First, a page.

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## Main Question or Discussion Point

I was thinking - and reading a bit - about the size limit on accelerated frames, and there is an interesting and relevant result I found.

If we rephrase the question from "is there a size limit on an accelerated frame" to "is there a size limit on an accelerated body in irrottational born rigid motion", it is known that the answer is yes, there is a limit. This was pointed out by Born in 1909, according to wiki;

https://en.wikipedia.org/w/index.php?title=Born_rigidity&oldid=961398833

So, as long as we demand that our accelerated frame have the property that objects "at rest in the frame" maintain a constant distance from each other, then there IS a known limit on the size of an accelerated frame.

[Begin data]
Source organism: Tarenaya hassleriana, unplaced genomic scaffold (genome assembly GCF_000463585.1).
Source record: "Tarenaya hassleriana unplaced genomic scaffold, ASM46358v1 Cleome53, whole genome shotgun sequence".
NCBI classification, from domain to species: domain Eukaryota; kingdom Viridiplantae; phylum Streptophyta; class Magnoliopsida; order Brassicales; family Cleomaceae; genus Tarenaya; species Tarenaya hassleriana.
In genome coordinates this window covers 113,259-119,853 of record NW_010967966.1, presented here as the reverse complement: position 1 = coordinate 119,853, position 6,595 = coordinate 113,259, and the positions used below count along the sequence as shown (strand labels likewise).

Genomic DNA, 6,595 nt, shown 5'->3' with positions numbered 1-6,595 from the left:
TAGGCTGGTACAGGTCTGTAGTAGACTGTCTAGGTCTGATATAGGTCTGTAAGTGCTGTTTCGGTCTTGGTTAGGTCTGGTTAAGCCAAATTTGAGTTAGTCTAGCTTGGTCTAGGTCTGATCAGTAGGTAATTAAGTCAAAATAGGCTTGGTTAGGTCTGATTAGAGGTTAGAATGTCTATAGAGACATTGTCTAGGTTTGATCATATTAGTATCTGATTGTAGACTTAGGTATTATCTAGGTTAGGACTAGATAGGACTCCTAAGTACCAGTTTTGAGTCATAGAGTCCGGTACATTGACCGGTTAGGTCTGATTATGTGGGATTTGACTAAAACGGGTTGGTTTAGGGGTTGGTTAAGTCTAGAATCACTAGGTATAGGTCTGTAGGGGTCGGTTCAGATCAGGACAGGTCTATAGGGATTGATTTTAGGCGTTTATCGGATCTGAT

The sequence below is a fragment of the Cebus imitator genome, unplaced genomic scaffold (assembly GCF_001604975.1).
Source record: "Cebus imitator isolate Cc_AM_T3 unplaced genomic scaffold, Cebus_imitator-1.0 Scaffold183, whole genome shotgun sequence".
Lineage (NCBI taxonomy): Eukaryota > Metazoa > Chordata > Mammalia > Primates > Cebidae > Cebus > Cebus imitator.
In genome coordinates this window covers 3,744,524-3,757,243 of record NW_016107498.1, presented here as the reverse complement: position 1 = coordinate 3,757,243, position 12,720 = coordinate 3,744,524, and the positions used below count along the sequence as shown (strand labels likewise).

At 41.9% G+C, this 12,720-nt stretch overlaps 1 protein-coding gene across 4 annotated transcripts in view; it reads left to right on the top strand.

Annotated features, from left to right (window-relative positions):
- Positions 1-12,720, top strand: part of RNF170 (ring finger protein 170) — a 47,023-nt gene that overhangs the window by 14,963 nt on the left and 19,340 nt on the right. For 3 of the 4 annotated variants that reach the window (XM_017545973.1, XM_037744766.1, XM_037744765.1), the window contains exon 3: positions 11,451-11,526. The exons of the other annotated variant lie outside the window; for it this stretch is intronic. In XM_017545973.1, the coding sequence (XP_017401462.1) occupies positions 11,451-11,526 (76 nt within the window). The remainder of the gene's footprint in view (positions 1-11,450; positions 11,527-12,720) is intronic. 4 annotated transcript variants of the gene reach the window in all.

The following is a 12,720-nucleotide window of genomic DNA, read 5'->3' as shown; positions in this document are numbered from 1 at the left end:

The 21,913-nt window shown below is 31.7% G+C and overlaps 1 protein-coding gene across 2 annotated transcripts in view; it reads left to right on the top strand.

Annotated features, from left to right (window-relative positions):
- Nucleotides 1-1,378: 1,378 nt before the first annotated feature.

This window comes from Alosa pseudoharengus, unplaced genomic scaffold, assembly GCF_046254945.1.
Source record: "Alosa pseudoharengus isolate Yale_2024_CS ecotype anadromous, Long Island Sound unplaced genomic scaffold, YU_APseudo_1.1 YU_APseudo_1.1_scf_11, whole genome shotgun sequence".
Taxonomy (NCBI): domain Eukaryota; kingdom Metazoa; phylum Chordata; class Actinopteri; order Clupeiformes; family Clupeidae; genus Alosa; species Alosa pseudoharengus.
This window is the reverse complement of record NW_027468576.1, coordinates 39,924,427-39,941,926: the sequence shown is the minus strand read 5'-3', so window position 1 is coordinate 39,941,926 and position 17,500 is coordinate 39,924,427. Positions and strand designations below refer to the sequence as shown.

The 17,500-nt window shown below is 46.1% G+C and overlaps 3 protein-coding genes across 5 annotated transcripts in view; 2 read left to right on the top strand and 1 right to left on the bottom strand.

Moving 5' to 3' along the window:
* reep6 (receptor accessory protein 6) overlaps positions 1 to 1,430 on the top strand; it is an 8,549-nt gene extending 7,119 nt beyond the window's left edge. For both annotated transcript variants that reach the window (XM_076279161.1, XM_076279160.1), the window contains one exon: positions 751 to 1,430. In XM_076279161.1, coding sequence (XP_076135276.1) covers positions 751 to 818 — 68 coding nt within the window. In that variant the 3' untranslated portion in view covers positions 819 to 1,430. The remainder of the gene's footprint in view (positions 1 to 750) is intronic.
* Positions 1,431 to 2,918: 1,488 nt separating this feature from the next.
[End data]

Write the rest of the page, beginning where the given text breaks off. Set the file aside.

If we rephrase the question from "is there a size limit on an accelerated frame" to "is there a size limit on an accelerated body in irrottational born rigid motion", it is known that the answer is yes, there is a limit. This was pointed out by Born in 1909, according to wiki;

https://en.wikipedia.org/w/index.php?title=Born_rigidity&oldid=961398833

The limit is that the proper acceleration must be less than c^2/R, where R is the radius of a sphere in which the body is located. I couldn't tell from the wiki article where the proper acceleration was measured, presumably at the center of the sphere - it will vary.wiki said:Already Born (1909) pointed out that a rigid body in translational motion has a maximal spatial extension depending on its acceleration, given by the relation ....

So, as long as we demand that our accelerated frame have the property that objects "at rest in the frame" maintain a constant distance from each other, then there IS a known limit on the size of an accelerated frame.